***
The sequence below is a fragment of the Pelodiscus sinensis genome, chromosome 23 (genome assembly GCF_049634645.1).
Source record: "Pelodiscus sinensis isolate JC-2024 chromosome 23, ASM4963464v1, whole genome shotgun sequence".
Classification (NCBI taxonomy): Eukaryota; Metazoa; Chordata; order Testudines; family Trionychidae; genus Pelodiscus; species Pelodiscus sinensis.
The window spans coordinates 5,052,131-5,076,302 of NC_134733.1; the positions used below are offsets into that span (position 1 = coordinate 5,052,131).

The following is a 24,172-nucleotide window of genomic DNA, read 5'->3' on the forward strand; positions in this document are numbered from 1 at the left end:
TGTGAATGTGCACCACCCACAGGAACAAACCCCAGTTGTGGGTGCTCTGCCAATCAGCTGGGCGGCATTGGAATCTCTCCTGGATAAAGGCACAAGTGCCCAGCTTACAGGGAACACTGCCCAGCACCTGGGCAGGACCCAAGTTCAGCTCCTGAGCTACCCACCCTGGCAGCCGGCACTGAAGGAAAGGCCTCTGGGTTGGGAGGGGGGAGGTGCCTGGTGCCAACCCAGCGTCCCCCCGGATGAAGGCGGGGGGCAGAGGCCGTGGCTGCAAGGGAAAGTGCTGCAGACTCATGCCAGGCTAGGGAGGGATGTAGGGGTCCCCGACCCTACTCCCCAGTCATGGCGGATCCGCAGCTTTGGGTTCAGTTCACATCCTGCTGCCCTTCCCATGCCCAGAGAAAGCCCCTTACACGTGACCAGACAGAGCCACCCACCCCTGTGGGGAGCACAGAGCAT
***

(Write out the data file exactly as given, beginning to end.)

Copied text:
The sequence below is a fragment of the Pelodiscus sinensis genome, chromosome 23 (genome assembly GCF_049634645.1).
Source record: "Pelodiscus sinensis isolate JC-2024 chromosome 23, ASM4963464v1, whole genome shotgun sequence".
Classification (NCBI taxonomy): Eukaryota; Metazoa; Chordata; order Testudines; family Trionychidae; genus Pelodiscus; species Pelodiscus sinensis.
The window spans coordinates 5,052,131-5,076,302 of NC_134733.1; the positions used below are offsets into that span (position 1 = coordinate 5,052,131).

The following is a 24,172-nucleotide window of genomic DNA, read 5'->3' on the forward strand; positions in this document are numbered from 1 at the left end:
TGTGAATGTGCACCACCCACAGGAACAAACCCCAGTTGTGGGTGCTCTGCCAATCAGCTGGGCGGCATTGGAATCTCTCCTGGATAAAGGCACAAGTGCCCAGCTTACAGGGAACACTGCCCAGCACCTGGGCAGGACCCAAGTTCAGCTCCTGAGCTACCCACCCTGGCAGCCGGCACTGAAGGAAAGGCCTCTGGGTTGGGAGGGGGGAGGTGCCTGGTGCCAACCCAGCGTCCCCCCGGATGAAGGCGGGGGGCAGAGGCCGTGGCTGCAAGGGAAAGTGCTGCAGACTCATGCCAGGCTAGGGAGGGATGTAGGGGTCCCCGACCCTACTCCCCAGTCATGGCGGATCCGCAGCTTTGGGTTCAGTTCACATCCTGCTGCCCTTCCCATGCCCAGAGAAAGCCCCTTACACGTGACCAGACAGAGCCACCCACCCCTGTGGGGAGCACAGAGCAT